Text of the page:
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In Issue 54 of the Gliding Australia magazine, I wrote of an incident in which an aircraft was cleared for flight after a hard landing despite suffering substantial structural damage. The damage resulted the flight crew experiencing aileron control difficulties during the subsequent aerotow launch.

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Christopher Thorpe
Executive Manager, Operations

Incidents involving sailplanes that have been flown with undetected damage following a hard landing are not uncommon. The Airworthiness Department frequently receives reports from Inspectors who have discovered undetected hard landing damage while conducting an annual inspection.

A hard landing occurs when a sailplane hits the ground with a greater vertical speed and force than in a normal landing. However, the forces involved may not always be apparent, so for most pilots, if they have to question whether that previous landing was ‘hard’, it probably was! Any landing where tyres or wheels are deflated or damaged should raise this question.

Sailplanes are designed to withstand flight and landing loads within specified limits. If design limits are exceeded, the structural integrity of the sailplane structure may be jeopardised and safety could be impaired. Any report or evidence on the sailplane that suggests that the design limits have been exceeded or equipment damaged should, therefore, be followed by a careful inspection appropriate to the nature of the occurrence and in accordance with the sailplane manufacturer’s approved data.

The following advice is provided as guidance for special inspection requirements to certificate of registration holders, pilots and individuals involved in the maintenance of sailplanes. It is not possible to provide precise details of inspections to be adopted after every type of incident due to glider design differences and the varying nature of the stresses that may occur.

Where the sailplane manufacturer provides for special inspection requirements, those inspections must take priority over the guidance material in this bulletin. Should the manufacturer’s inspection requirements be found to be deficient, the following advice is provided to supplement the manufacturer’s recommendations.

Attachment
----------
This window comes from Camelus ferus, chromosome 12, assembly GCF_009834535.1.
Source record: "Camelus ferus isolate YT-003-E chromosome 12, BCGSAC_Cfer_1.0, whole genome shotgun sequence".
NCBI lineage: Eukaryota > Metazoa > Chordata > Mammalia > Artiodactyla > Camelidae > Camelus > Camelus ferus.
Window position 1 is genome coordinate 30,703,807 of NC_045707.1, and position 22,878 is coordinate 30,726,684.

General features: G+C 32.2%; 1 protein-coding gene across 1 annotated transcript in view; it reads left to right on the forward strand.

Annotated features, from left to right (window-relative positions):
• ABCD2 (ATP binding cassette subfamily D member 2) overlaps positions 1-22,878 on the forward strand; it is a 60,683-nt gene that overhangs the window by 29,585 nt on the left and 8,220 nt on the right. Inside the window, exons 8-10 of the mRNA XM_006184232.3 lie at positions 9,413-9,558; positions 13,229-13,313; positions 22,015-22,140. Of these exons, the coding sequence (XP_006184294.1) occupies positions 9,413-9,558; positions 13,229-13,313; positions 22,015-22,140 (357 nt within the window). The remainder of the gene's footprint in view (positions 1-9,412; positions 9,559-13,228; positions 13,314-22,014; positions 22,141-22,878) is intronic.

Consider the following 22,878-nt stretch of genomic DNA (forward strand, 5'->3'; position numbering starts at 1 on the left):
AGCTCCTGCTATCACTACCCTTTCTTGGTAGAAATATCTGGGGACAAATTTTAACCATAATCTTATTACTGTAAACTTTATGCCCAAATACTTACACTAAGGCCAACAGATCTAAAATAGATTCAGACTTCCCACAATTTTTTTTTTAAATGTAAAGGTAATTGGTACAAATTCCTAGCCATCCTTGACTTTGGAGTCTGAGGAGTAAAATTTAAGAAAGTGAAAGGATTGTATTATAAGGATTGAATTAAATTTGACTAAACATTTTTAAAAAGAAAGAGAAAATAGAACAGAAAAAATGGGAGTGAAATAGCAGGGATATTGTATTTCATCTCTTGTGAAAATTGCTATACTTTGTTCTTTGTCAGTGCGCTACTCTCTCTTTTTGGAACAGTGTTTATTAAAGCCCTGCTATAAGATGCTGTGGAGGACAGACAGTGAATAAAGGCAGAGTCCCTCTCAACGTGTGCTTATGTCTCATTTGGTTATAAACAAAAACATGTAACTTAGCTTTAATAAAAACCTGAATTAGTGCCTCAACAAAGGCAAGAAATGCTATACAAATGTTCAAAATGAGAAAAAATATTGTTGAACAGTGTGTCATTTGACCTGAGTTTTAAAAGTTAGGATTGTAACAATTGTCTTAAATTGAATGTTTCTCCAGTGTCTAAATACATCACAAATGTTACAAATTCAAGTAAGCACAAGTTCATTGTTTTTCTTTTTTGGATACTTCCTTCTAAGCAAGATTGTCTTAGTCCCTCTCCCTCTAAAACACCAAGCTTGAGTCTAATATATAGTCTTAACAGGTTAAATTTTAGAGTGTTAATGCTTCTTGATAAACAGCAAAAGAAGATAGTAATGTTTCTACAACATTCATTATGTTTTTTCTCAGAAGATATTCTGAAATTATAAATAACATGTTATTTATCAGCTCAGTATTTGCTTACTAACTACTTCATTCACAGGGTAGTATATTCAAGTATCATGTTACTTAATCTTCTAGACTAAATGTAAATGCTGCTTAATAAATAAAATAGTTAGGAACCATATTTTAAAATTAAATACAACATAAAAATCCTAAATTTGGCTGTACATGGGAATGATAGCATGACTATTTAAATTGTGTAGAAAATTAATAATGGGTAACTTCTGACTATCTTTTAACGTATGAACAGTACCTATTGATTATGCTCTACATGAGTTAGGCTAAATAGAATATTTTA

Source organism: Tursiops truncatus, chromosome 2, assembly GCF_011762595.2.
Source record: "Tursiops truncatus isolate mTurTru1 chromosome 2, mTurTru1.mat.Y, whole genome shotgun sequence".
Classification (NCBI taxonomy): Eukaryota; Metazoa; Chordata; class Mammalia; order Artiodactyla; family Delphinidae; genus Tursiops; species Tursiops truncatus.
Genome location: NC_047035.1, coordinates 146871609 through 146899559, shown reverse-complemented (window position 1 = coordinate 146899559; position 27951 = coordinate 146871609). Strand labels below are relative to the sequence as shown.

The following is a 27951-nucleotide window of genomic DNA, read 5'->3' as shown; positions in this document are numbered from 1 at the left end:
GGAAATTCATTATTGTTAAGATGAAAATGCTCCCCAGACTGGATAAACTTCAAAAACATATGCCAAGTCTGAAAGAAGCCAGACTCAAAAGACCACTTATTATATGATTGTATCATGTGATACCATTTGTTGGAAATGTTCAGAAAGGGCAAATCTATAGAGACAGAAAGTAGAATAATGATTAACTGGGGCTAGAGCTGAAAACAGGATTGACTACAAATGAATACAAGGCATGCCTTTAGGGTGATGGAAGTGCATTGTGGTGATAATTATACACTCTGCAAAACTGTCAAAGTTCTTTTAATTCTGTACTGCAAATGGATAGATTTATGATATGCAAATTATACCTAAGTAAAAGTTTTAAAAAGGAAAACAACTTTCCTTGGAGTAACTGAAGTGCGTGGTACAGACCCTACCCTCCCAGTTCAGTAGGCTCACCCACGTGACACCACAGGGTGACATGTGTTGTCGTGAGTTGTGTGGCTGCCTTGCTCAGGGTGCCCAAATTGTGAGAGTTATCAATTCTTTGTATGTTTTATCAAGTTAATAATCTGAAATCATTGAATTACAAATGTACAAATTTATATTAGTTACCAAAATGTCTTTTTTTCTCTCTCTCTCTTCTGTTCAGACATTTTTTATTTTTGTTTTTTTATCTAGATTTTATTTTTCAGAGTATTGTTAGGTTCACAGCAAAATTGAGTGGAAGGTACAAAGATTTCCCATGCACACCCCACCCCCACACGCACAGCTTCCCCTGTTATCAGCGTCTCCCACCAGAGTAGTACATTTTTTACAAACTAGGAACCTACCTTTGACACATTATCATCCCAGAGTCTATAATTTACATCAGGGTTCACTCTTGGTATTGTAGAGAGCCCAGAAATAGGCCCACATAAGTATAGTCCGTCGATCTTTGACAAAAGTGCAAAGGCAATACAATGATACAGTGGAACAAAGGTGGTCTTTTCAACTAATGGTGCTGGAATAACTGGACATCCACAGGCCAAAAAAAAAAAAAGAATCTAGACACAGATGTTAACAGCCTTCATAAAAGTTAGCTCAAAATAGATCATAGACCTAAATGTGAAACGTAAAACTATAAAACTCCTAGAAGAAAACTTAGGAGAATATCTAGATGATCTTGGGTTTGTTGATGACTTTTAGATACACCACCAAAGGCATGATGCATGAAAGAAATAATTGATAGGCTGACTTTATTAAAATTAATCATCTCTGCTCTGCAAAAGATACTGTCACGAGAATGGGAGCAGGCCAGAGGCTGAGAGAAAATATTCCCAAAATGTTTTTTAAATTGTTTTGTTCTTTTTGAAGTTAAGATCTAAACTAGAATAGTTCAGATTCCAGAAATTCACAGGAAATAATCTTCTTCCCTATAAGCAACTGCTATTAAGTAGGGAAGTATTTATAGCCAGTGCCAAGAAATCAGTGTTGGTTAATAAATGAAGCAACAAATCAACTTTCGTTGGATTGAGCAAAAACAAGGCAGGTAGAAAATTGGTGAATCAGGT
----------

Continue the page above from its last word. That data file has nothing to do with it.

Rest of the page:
The inspection process must be to such a scope as to ensure that all defects, including sub-surface defects, or limitations in control functionality are detected. By virtue of their design, sailplanes differ in the manner in which an abnormal load may manifest itself. Wrinkling or distortion of fuselage or wing skins may well be an indication that structure deformation or failure has occurred, and a full investigation should be carried out. Any jamming, binding or limited travel of controls must be fully investigated. A wing frequency check should also be conducted in accordance with paragraph of GFA publication Basic Sailplane Engineering (AIRW-M005).

Should the inspection process reveal that the sailplane has suffered major damage, the Maintenance Release must be endorsed that the sailplane is unairworthy (i.e. enter a Major Defect in Part 2). The Maintenance Release will then cease to be in force pursuant to paragraph 19.5.2 of MOSP 3 until the defect has been cleared by an appropriately authorised person.

If a sailplane has been flown through conditions of severe turbulence, or has been subjected to flight manoeuvres in excess of the manufacturer’s recommended limits, or has suffered a hard or overweight – for example, with water ballast – landing, including a ground-loop, the sailplane must be taken out of service and assessed for damage. The inspector must understand the loads that the sailplane is likely to have been subjected to, so that the inspection can cover the likely damage points. A person holding an Annual Inspector or higher authority is authorised to perform the inspection and release the sailplane to service.

The inspections and actions recommended prior to further flight are detailed in Chapter 25 of the GFA publication ‘Basic Sailplane Engineering’.